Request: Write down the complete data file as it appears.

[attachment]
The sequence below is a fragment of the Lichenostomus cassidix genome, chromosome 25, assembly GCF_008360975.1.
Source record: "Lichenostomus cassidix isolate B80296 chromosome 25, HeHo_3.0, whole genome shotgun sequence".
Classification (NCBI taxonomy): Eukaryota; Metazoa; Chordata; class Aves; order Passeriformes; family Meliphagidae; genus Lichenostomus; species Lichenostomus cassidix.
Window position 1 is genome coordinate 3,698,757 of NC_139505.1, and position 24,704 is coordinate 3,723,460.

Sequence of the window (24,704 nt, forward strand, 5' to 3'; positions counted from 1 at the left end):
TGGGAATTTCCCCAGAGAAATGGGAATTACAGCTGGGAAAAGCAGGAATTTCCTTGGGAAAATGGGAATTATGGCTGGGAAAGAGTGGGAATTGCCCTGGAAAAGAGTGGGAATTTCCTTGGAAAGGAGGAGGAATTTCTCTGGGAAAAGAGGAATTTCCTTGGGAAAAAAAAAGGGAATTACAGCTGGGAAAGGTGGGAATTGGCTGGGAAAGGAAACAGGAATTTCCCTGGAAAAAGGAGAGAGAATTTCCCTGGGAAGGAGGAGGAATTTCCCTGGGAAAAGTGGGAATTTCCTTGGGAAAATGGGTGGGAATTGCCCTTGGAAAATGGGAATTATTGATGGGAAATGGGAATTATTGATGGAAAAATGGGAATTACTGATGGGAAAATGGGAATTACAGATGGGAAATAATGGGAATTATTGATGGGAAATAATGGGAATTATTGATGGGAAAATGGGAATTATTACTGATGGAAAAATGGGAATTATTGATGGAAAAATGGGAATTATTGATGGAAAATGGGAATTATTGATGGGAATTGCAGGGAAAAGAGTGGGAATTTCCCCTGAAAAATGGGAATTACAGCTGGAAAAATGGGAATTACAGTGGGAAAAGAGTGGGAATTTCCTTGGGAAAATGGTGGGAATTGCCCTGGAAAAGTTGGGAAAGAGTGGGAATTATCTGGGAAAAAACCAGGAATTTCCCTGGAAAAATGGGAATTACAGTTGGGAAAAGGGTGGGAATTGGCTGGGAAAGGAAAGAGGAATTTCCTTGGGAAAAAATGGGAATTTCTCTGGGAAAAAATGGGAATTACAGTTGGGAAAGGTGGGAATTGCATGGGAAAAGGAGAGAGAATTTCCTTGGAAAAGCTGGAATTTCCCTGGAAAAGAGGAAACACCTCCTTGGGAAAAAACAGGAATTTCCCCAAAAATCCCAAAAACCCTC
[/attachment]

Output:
The sequence below is a fragment of the Lichenostomus cassidix genome, chromosome 25, assembly GCF_008360975.1.
Source record: "Lichenostomus cassidix isolate B80296 chromosome 25, HeHo_3.0, whole genome shotgun sequence".
Classification (NCBI taxonomy): Eukaryota; Metazoa; Chordata; class Aves; order Passeriformes; family Meliphagidae; genus Lichenostomus; species Lichenostomus cassidix.
Window position 1 is genome coordinate 3,698,757 of NC_139505.1, and position 24,704 is coordinate 3,723,460.

Sequence of the window (24,704 nt, forward strand, 5' to 3'; positions counted from 1 at the left end):
TGGGAATTTCCCCAGAGAAATGGGAATTACAGCTGGGAAAAGCAGGAATTTCCTTGGGAAAATGGGAATTATGGCTGGGAAAGAGTGGGAATTGCCCTGGAAAAGAGTGGGAATTTCCTTGGAAAGGAGGAGGAATTTCTCTGGGAAAAGAGGAATTTCCTTGGGAAAAAAAAAGGGAATTACAGCTGGGAAAGGTGGGAATTGGCTGGGAAAGGAAACAGGAATTTCCCTGGAAAAAGGAGAGAGAATTTCCCTGGGAAGGAGGAGGAATTTCCCTGGGAAAAGTGGGAATTTCCTTGGGAAAATGGGTGGGAATTGCCCTTGGAAAATGGGAATTATTGATGGGAAATGGGAATTATTGATGGAAAAATGGGAATTACTGATGGGAAAATGGGAATTACAGATGGGAAATAATGGGAATTATTGATGGGAAATAATGGGAATTATTGATGGGAAAATGGGAATTATTACTGATGGAAAAATGGGAATTATTGATGGAAAAATGGGAATTATTGATGGAAAATGGGAATTATTGATGGGAATTGCAGGGAAAAGAGTGGGAATTTCCCCTGAAAAATGGGAATTACAGCTGGAAAAATGGGAATTACAGTGGGAAAAGAGTGGGAATTTCCTTGGGAAAATGGTGGGAATTGCCCTGGAAAAGTTGGGAAAGAGTGGGAATTATCTGGGAAAAAACCAGGAATTTCCCTGGAAAAATGGGAATTACAGTTGGGAAAAGGGTGGGAATTGGCTGGGAAAGGAAAGAGGAATTTCCTTGGGAAAAAATGGGAATTTCTCTGGGAAAAAATGGGAATTACAGTTGGGAAAGGTGGGAATTGCATGGGAAAAGGAGAGAGAATTTCCTTGGAAAAGCTGGAATTTCCCTGGAAAAGAGGAAACACCTCCTTGGGAAAAAACAGGAATTTCCCCAAAAATCCCAAAAACCCTC